I knew something wasn't right. Finally, I called my OB-GYN and my family physician. I went to see both of them and I made several trips to the local emergency room to only be diagnosed with postpartum depression. I felt so sad because I could not enjoy my babies like I wanted to. I was in so much pain that I could not hold my babies for very long. By this time, I was barely making steps without shortness of breath, I couldn't eat without vomiting (busted a blood vessel in my eye because of severe vomiting), and my legs were severely swollen, along with my belly. 

After convincing someone at Tallahassee Memorial Hospital (TMH) that I was not depressed, I finally was evaluated for possible congestive heart failure.  I was seconds away from dying by now!  I was home for a month suffering before I was initially diagnosed with Post-Partum Cardiomyopathy (PPCM).  My body was shutting down completely, and I was in so much pain.

Once I made it to TMH for an evaluation, I was immediately taken for testing.  The first test was an echocardiogram.  My EF was 5-10 %( normal range 60-65%)!  I had a heart murmur and I was in congestive heart failure.  My family immediately rushed to the hospital to be with me.  They were terrified because they had watched me for an entire month going through phases of death.  It was a sight to see, especially by my loved ones.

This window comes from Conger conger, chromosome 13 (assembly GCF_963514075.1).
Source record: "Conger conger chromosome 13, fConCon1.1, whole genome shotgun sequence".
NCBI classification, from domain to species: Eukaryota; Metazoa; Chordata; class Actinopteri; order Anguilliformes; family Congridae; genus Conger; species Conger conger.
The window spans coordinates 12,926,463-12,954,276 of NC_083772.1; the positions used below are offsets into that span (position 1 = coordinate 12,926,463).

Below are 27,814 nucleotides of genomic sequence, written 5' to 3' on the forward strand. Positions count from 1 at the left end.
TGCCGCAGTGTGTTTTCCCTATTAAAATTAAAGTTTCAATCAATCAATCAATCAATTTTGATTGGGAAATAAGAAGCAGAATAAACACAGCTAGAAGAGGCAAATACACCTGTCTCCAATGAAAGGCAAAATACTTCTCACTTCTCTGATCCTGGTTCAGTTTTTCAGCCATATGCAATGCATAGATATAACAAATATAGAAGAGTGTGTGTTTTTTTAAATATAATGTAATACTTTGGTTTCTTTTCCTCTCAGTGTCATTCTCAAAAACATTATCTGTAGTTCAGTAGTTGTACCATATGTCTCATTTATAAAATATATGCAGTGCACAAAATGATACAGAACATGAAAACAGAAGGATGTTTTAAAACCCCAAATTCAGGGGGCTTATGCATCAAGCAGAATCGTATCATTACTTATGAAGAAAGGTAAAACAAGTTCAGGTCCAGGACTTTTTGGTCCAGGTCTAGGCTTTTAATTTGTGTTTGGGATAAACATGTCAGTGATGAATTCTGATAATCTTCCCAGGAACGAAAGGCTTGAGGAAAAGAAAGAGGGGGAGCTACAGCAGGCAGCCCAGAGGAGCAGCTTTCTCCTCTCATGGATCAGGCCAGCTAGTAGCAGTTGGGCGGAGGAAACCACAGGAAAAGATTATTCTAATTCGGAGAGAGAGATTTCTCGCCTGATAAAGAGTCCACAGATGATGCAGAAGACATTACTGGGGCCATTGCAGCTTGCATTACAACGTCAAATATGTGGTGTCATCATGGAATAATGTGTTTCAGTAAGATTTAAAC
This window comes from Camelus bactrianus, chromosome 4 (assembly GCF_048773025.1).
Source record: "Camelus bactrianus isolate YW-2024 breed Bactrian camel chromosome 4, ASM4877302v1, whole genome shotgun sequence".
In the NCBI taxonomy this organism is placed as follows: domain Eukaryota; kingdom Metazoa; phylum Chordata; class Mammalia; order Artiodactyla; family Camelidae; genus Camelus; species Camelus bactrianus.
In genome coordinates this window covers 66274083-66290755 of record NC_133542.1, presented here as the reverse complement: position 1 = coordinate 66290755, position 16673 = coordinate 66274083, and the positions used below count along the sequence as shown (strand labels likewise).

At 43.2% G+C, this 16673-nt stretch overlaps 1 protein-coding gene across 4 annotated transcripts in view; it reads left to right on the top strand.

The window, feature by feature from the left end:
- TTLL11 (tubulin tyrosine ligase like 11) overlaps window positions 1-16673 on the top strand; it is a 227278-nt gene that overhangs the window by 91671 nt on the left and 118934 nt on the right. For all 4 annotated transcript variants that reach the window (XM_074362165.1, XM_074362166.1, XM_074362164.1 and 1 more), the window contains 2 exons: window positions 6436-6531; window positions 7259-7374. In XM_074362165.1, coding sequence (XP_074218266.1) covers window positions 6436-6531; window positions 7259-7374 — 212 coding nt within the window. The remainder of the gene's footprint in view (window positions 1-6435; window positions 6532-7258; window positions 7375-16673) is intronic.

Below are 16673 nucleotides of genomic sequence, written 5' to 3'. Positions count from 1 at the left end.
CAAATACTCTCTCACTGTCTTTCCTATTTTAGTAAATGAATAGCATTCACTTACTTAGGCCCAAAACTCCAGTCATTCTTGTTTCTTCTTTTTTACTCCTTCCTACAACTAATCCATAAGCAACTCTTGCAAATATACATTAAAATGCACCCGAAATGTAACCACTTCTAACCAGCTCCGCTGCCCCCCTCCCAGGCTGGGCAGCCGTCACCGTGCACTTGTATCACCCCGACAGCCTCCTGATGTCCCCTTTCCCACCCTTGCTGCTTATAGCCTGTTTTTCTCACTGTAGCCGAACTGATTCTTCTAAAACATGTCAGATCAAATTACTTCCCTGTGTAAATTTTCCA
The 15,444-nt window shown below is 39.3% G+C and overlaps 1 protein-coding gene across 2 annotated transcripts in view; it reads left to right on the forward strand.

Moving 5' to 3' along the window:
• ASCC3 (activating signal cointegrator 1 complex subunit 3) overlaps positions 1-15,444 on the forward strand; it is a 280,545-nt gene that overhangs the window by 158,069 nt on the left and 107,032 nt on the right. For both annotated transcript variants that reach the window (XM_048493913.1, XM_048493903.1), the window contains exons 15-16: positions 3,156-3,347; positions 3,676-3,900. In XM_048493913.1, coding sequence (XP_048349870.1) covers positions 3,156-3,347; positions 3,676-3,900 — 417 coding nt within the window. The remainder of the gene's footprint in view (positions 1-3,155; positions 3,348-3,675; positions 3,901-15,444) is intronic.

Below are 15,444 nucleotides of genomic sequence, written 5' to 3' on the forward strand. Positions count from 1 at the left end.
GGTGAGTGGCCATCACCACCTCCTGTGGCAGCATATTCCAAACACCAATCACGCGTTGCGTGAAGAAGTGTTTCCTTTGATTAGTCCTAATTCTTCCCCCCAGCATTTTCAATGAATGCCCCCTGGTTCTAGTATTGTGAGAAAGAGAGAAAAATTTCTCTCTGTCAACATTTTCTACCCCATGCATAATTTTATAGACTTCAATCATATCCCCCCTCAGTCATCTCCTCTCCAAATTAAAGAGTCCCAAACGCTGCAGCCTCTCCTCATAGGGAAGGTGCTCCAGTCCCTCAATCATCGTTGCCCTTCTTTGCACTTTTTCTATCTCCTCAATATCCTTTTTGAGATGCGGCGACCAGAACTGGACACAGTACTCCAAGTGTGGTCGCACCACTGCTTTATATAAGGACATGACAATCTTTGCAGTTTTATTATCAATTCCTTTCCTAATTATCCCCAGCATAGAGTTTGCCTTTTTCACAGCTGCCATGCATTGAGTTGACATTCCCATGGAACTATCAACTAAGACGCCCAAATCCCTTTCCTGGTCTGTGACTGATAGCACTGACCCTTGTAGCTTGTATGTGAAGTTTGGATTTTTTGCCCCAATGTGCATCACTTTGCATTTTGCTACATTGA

I was immediately admitted to ICU because I was in critical condition.  It was not clear if I would make it.  I remembered being placed in ICU and given medication that night.   I also remember seeing a bright light for hours.  I am certain it was God!  He was watching over me and healing my body.  I was 140lbs that night, but that morning I was 120lbs.  I lost 20lbs of fluid overnight.